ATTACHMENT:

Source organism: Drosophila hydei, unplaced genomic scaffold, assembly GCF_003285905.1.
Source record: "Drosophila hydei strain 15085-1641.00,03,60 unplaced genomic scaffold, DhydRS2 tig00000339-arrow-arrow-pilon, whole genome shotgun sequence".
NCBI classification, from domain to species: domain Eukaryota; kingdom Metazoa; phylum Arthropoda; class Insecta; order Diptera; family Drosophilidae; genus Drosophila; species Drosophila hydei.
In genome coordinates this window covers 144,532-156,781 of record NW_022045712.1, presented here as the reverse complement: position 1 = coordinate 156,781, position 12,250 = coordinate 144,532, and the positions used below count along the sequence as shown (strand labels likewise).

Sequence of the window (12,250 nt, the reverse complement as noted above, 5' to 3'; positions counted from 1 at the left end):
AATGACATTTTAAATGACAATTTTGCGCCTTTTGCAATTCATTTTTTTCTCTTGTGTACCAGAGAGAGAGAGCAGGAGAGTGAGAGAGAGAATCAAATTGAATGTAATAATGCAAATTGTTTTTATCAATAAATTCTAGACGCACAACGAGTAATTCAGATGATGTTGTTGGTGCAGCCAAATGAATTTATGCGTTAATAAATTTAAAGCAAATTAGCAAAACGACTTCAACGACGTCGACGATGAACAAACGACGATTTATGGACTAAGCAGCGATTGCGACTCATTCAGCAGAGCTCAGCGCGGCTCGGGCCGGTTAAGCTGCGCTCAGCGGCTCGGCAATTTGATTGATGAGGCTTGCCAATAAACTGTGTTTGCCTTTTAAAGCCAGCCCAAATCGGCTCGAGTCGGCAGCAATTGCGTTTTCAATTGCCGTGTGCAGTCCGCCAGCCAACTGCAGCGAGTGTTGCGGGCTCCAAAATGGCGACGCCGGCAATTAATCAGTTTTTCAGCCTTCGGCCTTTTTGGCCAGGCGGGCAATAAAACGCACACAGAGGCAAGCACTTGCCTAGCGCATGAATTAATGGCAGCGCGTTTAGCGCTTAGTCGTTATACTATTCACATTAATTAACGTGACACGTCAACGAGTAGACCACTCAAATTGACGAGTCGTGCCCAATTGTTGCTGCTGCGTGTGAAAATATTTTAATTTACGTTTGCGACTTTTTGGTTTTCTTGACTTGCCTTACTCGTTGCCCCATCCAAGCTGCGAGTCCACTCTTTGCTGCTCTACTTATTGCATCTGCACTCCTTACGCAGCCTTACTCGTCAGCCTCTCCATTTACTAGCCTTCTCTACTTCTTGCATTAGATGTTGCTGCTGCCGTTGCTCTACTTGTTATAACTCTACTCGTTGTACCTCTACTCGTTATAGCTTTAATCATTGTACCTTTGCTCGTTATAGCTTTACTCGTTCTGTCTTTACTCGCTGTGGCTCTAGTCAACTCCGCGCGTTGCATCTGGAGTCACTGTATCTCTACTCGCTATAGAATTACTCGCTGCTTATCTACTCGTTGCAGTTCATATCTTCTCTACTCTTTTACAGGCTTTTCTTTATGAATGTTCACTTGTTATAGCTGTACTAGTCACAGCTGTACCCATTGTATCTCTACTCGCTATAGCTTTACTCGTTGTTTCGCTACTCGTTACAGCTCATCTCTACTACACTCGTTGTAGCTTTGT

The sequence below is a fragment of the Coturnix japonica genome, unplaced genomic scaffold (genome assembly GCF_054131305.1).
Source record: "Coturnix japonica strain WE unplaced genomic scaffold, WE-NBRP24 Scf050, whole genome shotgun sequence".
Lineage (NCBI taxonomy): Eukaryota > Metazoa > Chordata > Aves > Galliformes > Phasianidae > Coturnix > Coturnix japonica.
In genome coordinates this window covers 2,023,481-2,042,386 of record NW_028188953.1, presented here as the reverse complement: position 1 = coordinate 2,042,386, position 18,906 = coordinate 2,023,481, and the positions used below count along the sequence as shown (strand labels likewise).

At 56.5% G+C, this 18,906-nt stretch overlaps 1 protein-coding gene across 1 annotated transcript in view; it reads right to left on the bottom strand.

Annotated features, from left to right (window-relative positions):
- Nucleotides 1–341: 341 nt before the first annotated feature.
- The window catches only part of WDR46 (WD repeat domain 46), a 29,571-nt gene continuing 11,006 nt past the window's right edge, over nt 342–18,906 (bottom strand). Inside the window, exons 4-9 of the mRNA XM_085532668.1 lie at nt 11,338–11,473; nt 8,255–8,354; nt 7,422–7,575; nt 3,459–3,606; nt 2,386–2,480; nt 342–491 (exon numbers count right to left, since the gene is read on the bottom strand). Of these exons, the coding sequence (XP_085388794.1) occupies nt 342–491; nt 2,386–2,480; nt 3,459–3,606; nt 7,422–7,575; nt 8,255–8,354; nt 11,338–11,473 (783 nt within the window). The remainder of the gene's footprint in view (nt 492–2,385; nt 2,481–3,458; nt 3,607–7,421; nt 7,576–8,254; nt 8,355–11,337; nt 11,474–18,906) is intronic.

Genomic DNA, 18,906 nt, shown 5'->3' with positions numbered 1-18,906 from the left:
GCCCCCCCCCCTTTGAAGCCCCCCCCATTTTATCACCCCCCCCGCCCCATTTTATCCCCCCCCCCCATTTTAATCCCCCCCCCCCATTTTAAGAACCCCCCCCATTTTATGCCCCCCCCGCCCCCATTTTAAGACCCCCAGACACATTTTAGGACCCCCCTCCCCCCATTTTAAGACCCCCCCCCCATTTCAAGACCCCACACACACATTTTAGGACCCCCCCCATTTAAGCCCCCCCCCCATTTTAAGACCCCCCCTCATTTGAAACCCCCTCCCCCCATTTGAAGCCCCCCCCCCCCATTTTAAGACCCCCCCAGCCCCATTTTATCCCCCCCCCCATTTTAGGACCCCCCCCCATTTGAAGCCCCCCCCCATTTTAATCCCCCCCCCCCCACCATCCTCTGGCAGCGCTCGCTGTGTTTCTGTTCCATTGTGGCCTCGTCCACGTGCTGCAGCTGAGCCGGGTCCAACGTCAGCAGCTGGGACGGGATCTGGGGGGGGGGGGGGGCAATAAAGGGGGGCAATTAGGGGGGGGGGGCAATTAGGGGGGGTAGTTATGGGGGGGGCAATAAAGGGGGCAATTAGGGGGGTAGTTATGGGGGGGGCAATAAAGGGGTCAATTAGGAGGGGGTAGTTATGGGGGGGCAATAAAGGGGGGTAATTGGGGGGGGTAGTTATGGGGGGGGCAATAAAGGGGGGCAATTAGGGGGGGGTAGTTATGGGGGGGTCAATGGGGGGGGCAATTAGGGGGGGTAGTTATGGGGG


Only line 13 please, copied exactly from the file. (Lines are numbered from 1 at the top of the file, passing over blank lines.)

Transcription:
- Nucleotides 1–341: 341 nt before the first annotated feature.